FIDE Candidates: Caruana annotates game two

5/7/2011 – Of the four games our GM annotator has selected the decisive (and most exciting one). "Topalov came prepared with a good novelty, but he didn't follow it up correctly," says Super-GM Fabiano Caruana. In fact, it only took one mistake for White's position to go downhill – that's how it works in these sharp lines." Once again Fabiano provides wonderfully insightful commentary. Learn and enjoy.

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May 2011
M T W T F S S
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2 3 4 5 6 7 8
9 10 11 12 13 14 15
16 17 18 19 20 21 22
23 24 25 26 27 28 29
30 31          

From 3 to 27 May 2011 the FIDE Candidates matches are being held in Kazan, the capital of the Republic of Tatarstan, with eight strong GMs competing to qualify as Challenger for the 2012 World Champion match. Time controls in the four regular games are 120 minutes for the first 40 moves, 60 minutes for the next 20 moves and then 15 minutes for the rest of the game, plus an additional 30 seconds per move starting from move 61. In case of a tie there will be four rapid chess games, and if the tie is still not broken then up to five two-game blitz matches 5'+3". Finally there may be a sudden-death final decider. The prize fund of the candidates is 500,000 Euros.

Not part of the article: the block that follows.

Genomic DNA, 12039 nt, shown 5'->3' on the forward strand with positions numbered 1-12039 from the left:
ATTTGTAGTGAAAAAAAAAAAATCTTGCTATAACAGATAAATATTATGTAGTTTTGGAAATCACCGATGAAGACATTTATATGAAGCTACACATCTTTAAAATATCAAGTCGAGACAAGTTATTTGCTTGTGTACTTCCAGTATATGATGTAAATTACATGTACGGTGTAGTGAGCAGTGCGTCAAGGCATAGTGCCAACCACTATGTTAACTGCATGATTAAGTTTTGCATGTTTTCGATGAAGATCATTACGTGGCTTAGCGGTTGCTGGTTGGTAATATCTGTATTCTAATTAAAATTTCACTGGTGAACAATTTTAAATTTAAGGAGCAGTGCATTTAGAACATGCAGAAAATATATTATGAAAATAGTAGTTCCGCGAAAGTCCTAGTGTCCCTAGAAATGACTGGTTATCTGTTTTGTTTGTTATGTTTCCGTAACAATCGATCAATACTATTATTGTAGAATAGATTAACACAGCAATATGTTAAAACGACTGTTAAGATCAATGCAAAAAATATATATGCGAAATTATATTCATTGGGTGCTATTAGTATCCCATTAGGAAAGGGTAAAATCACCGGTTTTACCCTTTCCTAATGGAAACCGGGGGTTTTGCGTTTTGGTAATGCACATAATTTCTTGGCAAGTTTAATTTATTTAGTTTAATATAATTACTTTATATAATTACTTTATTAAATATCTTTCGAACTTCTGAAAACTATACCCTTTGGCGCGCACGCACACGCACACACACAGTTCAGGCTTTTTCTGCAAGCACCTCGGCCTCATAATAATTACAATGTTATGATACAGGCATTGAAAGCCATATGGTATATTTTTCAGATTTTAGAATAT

Scoreboard

 
Nat.
Rtg
G1
G2
G3
G4
R1
R2
R3
R4
Tot.
Perf
Levon Aronian
ARM
2808
½
½
           
1.0
 
Alexander Grischuk 
RUS
2747
½
½
           
1.0
 

 
Nat.
Rtg
G1
G2
G3
G4
R1
R2
R3
R4
Tot.
Perf
Vladimir Kramnik
RUS
2785
½
½
           
1.0
 
Teimour Radjabov 
AZE
2744
½
½
           
1.0
 

 
Nat.
Rtg
G1
G2
G3
G4
R1
R2
R3
R4
Tot.
Perf
Veselin Topalov
BUL
2775
½
0
           
0.5
 
Gata Kamsky
USA
2732
½
1
           
1.5
 

 
Nat.
Rtg
G1
G2
G3
G4
R1
R2
R3
R4
Tot.
Perf
Boris Gelfand
ISR
2733
½
½
           
1.0
 
Shak. Mamedyarov 
AZE
2772
½
½
           
1.0
 

Round one commentary

By GM Fabiano Caruana

Topalov,Veselin (2775) - Kamsky,Gata (2732) [A15]
WCh Candidates Kazan RUS (1.2), 06.05.2011 [Caruana]